In November, we reported on the UK Government’s shock announcement that it intended to proceed with the ratification of the Unified Patent Court Agreement (UPCA). It had been widely assumed that the vote for Brexit would result in the UK taking no further part in the new Unitary Patent (UP) regime.   Involvement in the UP currently requires membership of the EU because the regime is governed by two EU regulations, is supervised ultimately by the Court of Justice of the European Union and requires an acknowledgment of the supremecy of EU law.  All this is fundamentally at odds with Brexit.  As the introduction of the Unified Patent Court (UPC) is conditional upon the ratification of the UPCA by the UK (among others), many were resigned to the fact that Brexit would either significantly delay, or even completely derail, the introduction of the UP and UPC.

However, following this clarification of the UK’s position, the UPC Preparatory Committee has released details of a new roadmap for the introduction of the UP system. It looks like the new regime could be up and running earlier than perhaps anticipated.  The UPC Committee has confirmed that it is now working on the assumption that the Provisional Application Phase will start at the end of spring 2017, presumably in May, and that the UPC will open its doors in December 2017. The start of the sunrise period for the possibility to opt European patents out of the UP regime is now planned for early September 2017.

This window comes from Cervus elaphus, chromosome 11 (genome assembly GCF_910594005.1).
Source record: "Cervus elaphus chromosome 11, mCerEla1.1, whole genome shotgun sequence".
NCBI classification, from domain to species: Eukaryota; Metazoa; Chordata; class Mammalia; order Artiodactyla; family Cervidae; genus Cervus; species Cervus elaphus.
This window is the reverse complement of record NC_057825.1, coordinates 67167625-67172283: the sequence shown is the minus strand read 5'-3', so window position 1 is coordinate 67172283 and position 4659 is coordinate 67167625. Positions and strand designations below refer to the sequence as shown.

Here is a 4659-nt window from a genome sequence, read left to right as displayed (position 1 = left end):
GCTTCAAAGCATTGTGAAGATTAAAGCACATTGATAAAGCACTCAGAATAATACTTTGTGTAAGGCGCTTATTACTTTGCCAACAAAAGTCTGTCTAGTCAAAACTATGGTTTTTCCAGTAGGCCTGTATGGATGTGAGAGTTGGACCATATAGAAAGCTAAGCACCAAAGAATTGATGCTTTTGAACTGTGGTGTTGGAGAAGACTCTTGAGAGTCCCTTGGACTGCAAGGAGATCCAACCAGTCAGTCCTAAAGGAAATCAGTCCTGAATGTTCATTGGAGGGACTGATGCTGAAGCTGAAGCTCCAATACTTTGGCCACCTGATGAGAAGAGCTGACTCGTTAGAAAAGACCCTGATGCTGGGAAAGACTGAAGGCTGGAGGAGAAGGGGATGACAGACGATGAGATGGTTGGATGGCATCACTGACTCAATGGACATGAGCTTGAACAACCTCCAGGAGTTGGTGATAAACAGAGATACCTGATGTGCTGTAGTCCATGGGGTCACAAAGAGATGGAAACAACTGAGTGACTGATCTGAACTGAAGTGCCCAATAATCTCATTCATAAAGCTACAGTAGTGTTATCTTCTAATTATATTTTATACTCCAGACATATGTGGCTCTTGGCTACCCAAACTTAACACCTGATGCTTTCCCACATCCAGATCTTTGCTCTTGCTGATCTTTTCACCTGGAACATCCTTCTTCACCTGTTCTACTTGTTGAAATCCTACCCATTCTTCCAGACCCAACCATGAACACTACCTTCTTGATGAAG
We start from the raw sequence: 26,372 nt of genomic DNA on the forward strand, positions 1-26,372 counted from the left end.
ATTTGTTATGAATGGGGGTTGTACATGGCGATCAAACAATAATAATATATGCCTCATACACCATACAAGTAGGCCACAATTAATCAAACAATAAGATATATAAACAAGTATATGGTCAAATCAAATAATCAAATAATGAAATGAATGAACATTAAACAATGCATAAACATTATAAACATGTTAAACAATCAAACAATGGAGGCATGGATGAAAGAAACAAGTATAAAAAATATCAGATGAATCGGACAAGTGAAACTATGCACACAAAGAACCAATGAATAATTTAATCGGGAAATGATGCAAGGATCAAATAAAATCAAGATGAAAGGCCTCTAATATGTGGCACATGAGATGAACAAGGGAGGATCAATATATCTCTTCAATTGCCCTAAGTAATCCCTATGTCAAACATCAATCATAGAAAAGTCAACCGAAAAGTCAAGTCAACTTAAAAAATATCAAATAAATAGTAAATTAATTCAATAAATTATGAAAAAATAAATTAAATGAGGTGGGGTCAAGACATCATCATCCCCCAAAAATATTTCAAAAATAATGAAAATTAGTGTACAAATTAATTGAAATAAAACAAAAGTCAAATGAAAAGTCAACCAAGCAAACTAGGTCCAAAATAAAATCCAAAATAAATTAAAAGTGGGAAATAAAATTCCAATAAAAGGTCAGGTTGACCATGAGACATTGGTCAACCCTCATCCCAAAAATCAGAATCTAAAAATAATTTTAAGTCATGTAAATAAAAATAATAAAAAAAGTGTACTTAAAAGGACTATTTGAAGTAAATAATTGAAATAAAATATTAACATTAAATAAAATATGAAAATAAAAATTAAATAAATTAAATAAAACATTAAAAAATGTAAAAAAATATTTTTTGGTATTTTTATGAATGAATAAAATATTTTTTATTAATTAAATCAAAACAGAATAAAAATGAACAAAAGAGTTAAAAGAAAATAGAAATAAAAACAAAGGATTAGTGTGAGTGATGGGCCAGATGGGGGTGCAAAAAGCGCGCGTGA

The announcement comes, as you would expect, with the disclaimer that there are a number of factors dictating whether the target dates are achievable, the most significant being whether ratification of the UPCA does, in fact, go ahead. The UK’s position is pivotal.  However, given the November announcement, and the fact that the legislation amending the Patents Act 1977 to allow for the introduction of the UP and UPC has already been approved, there appears to be no reason why the UPC Committee’s target dates will not be met.

Less certain is the UK’s future in the Unitary Patent regime. In her speech on 17th January, Prime Minister Theresa May said that the UK would not seek to hold on to bits of EU membership when it leaves the EU and that, post Brexit, the UK would no longer be subject to the jurisdiction of the Court of Justice of the European Union.  This would tend to signal that the UK has no long-term future in the Unitary Patent system although this seems fundamentally at odds with the UK’s intention to proceed with ratification.

Patent owners – watch this space.